Some people struggle to cycle because they are unfit, but have the ability to get fitter. They will find a lot of useful information in this article, but the people this is really aimed at are those of us who have physical conditions that will not get better in the medium or long term either because of age or for some other reason. There are also people who do not have the time to get fit.
There are specialists in cycling for people with disabilities, and if you have a serious disability this may be the way forward. This article suggests where you might find them. But we are talking serious money here.
You may be thinking about electric bikes and I have written an article about these here. But there are a number of issues. The price can be well over £2k, the batteries eventually need replacing, at costs of up to £500, and the bike is very heavy- typically 23 kilos, which is not fun if the battery runs out. There are also issues about the material in the batteries and how they are made.
Bike design goes in fashions. Its far worse than motor cars. For a number of years we were all supposed to be racing cyclists, and bikes were nearly all designed accordingly. Then we were all supposed to want to be mountain bike riders. Now there are things called gravel bikes for all those people who want to ride on gravel, (whoever they are). Commuter bikes (whatever they are) are also a thing.
If you go into a bike shop and want something different then you get a lot of scratching of heads.
But one company, Islabikes, has broken the mould and set about designing bikes “for the over 65s” under the names, Joni, Janis and Jimi, after people the over 65s will remember.
- Weight from just 9.1.kg with mudguards
- Low stepover makes getting on and off easy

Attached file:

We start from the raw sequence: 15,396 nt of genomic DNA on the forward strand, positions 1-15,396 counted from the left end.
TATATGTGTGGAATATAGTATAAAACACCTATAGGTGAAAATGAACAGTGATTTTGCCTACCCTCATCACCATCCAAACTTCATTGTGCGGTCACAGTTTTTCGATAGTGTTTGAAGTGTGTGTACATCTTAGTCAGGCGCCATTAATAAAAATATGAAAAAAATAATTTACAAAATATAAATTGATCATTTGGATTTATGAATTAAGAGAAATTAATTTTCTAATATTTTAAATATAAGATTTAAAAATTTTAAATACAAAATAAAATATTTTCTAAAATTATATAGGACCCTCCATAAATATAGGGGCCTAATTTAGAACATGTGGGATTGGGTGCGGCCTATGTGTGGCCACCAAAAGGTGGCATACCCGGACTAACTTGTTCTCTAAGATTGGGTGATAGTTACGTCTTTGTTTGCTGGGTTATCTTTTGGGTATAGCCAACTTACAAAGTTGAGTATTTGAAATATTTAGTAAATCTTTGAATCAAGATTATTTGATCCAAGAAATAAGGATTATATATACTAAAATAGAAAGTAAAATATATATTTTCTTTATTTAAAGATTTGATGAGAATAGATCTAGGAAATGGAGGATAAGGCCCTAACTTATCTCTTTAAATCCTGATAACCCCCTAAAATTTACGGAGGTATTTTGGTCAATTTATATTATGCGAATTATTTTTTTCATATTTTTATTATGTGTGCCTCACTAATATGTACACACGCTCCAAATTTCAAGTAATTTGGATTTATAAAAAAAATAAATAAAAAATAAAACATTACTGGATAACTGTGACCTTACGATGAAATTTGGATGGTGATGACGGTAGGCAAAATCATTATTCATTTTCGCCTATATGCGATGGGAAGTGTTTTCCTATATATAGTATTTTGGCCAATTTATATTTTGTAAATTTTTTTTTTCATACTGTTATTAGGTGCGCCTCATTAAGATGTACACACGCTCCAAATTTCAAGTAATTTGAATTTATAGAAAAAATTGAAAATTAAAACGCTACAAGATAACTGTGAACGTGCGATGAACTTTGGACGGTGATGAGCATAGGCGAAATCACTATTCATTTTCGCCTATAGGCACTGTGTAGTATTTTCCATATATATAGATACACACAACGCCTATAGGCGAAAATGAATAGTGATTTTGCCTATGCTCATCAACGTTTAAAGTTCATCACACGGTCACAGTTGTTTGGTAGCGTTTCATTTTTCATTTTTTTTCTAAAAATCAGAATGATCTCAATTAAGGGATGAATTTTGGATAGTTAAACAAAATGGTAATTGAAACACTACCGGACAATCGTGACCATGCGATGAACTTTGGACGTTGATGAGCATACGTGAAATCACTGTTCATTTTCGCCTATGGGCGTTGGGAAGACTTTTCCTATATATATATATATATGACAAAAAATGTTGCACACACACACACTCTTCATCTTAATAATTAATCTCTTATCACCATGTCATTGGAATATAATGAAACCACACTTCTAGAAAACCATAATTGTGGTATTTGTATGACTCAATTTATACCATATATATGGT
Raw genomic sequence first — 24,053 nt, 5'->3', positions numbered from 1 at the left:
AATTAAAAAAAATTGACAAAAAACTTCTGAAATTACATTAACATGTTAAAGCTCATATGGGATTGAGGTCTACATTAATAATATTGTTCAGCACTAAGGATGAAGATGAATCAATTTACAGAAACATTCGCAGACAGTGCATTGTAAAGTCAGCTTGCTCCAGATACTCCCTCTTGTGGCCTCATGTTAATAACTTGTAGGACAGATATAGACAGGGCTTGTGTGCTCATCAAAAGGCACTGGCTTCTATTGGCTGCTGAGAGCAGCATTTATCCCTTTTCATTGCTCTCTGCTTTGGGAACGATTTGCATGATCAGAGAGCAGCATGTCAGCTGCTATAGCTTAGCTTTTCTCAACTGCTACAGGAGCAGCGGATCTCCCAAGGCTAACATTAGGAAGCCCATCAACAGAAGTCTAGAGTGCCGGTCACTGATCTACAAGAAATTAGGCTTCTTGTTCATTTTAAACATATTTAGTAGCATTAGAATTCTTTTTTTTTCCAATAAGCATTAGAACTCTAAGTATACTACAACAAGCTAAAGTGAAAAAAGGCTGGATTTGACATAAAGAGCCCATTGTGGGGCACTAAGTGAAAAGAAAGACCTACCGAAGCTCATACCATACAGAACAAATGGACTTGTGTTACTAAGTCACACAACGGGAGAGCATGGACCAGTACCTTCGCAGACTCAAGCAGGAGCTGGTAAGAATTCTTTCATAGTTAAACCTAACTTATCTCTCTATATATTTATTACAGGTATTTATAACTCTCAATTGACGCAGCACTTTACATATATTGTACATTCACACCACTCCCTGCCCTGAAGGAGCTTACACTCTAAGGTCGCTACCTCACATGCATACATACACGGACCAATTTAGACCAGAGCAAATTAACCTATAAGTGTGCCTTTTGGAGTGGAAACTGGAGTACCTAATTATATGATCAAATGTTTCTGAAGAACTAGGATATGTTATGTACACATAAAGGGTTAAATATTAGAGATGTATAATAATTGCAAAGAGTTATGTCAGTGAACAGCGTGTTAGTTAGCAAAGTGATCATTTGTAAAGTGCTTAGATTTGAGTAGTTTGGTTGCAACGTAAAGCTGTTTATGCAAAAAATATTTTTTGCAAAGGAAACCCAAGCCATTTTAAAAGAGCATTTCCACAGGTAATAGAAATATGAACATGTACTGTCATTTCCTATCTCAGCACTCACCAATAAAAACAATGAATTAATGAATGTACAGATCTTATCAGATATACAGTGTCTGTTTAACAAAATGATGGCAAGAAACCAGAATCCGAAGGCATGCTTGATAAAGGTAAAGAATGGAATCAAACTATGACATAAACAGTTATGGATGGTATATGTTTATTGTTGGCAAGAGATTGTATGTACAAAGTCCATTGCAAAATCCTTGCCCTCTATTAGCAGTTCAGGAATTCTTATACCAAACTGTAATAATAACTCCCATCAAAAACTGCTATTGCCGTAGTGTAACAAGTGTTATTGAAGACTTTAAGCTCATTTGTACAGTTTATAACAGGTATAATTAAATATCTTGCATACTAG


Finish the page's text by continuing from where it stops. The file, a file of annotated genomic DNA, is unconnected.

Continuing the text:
- Light action Grip Shift gears and short reach brake levers are easy to use with limited hand movement
- Very low gearing making climbs more achievable
- Size specific low Q-factor cranks for comfortable pedalling
- Easy-Tyre-Change rims make puncture repair much easier
Perhaps the most interesting feature is the low gearing.
Gears and Penny farthings
The good old British way of recording gears goes back to the penny farthing bicycle. You may be aware that you pedalled using pedals directly attached to the front wheel on these. If the wheel was large, you would find it hard to pedal, but if you managed it, you could go quite fast. If it was smaller, things were easier but you went slower. The size of the front wheel determined your gearing.
British bicycle gears are still measured like that. A bike you might buy in the shop will probably have a range that goes from 100 inches to perhaps 29 inches- equivalent to a penny farthing front wheel size.
Bicycle gearing is determined by cogwheels on the front and the back of the bike chain. The cogwheels at the front typically have between 32 and 46 cogs. If you have a bike you can count them. The wheels at the back might have between 11 and 30 cogs. To go slowly and easily you adjust your gears to use the smallest cogwheel on the front and the largest on the back. So it is important what size these are.